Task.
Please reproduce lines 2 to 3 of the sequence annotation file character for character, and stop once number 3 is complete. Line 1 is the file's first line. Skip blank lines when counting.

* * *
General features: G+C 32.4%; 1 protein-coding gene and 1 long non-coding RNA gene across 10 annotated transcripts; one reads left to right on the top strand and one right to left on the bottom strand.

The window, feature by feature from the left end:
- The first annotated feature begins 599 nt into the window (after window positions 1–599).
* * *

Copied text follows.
The window, feature by feature from the left end:
- The first annotated feature begins 599 nt into the window (after window positions 1–599).